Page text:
‘Tis the Season of Light

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by Judith Albright

For centuries, firelight has been a symbol of spiritual enlightenment and the triumph of light over darkness during the dark days of December. Thus bonfires, candles and lamps have long been integral parts of mid-winter ceremonies and celebrations, both ancient and modern.

Many celebrations in ancient times were held in observance of religious holy days but in the Northern Hemisphere, but most were linked in some way to the winter solstice. Due to the earth’s tilt on its axis, this is the time of year when days are shortest and nights are longest.

To counter the darkness, Norse people kept bonfires blazing throughout the Yuletide season, and the Romans traditionally fastened candles to trees during the Saturnalia (an Ancient Roman festival held in honor of Saturn) as symbols of the sun’s return to earth. During their celebrations they also kept lamps burning in their homes and lighted candles in their windows to call back the sun and to ward off evil spirits. From ancient times, candles have also been a large part of Hanukkah, the traditional Jewish celebration of “The Feast of Light.” In Christianity, as early as AD 492, “Candlemas Day” (40 days after Christmas) was established as a memorial to the time when Jesus was presented in the Temple as “a light to bring revelation to the Gentiles…” (Luke 2:32). As Christianity spread, candles increasingly found a prominent place in religious observances.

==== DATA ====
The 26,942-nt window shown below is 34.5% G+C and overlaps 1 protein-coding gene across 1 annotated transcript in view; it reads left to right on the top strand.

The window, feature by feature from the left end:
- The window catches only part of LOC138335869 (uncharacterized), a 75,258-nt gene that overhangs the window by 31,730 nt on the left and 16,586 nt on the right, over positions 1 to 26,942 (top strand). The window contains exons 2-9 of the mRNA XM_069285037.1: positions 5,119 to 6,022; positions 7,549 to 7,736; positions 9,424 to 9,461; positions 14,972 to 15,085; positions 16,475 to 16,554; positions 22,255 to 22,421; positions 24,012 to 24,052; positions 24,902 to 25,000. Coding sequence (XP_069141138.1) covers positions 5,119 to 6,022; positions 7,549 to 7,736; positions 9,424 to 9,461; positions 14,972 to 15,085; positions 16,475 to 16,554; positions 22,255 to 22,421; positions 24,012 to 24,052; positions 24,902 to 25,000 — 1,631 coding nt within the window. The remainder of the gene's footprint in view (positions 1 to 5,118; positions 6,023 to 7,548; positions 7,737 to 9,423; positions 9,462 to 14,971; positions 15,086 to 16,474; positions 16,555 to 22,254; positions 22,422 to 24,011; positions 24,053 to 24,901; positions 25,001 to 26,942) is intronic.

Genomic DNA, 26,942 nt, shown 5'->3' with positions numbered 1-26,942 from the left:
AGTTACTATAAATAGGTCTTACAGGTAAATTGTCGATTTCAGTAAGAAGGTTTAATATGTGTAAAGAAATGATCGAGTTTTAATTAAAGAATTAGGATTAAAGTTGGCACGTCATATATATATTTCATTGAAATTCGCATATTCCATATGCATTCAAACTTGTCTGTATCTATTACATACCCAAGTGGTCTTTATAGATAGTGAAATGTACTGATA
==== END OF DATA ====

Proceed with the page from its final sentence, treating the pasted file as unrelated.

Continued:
In both churches and homes during the Middle Ages, it was the custom to set up and light one large candle on Christmas Eve in remembrance of the Star of Bethlehem. Some allowed the flame to burn only until sunrise when it was extinguished by the father or oldest member of the household. Others left the flame burning through the Twelfth Night (January 6) to encompass the entire Christmas season. It was also during the Middle Ages that the legend began about the Christ child wandering throughout the world on Christmas Eve searching for places to welcome him. Thus it became a common practice for devout Christians to place lighted candles on window sills to guide the baby Jesus from house to house.

Through the centuries this tradition grew, and on occasion it served more than one purpose. For example, during times of religious persecution in Ireland when priests were forced into hiding, Irish families placed a candle in a window to signify that priests were invited to conduct a religious mass or service in their homes. When this was questioned by the English authorities who occupied Ireland at the time, the Irish people offered the simple explanation that if Mary, Joseph and the Christ child came looking for a place to stay, the candle conveyed that they were welcome.

Candles have become part of Christmas traditions in many other countries as well. In the Ukraine, people place a candle in a loaf of bread to celebrate the bread of life. In France, the Holy Trinity is honored by molding three candles together to serve as a single Christmas light. It is a South American custom to place a candle inside a paper lantern that has drawings on it of the baby Jesus in a manger.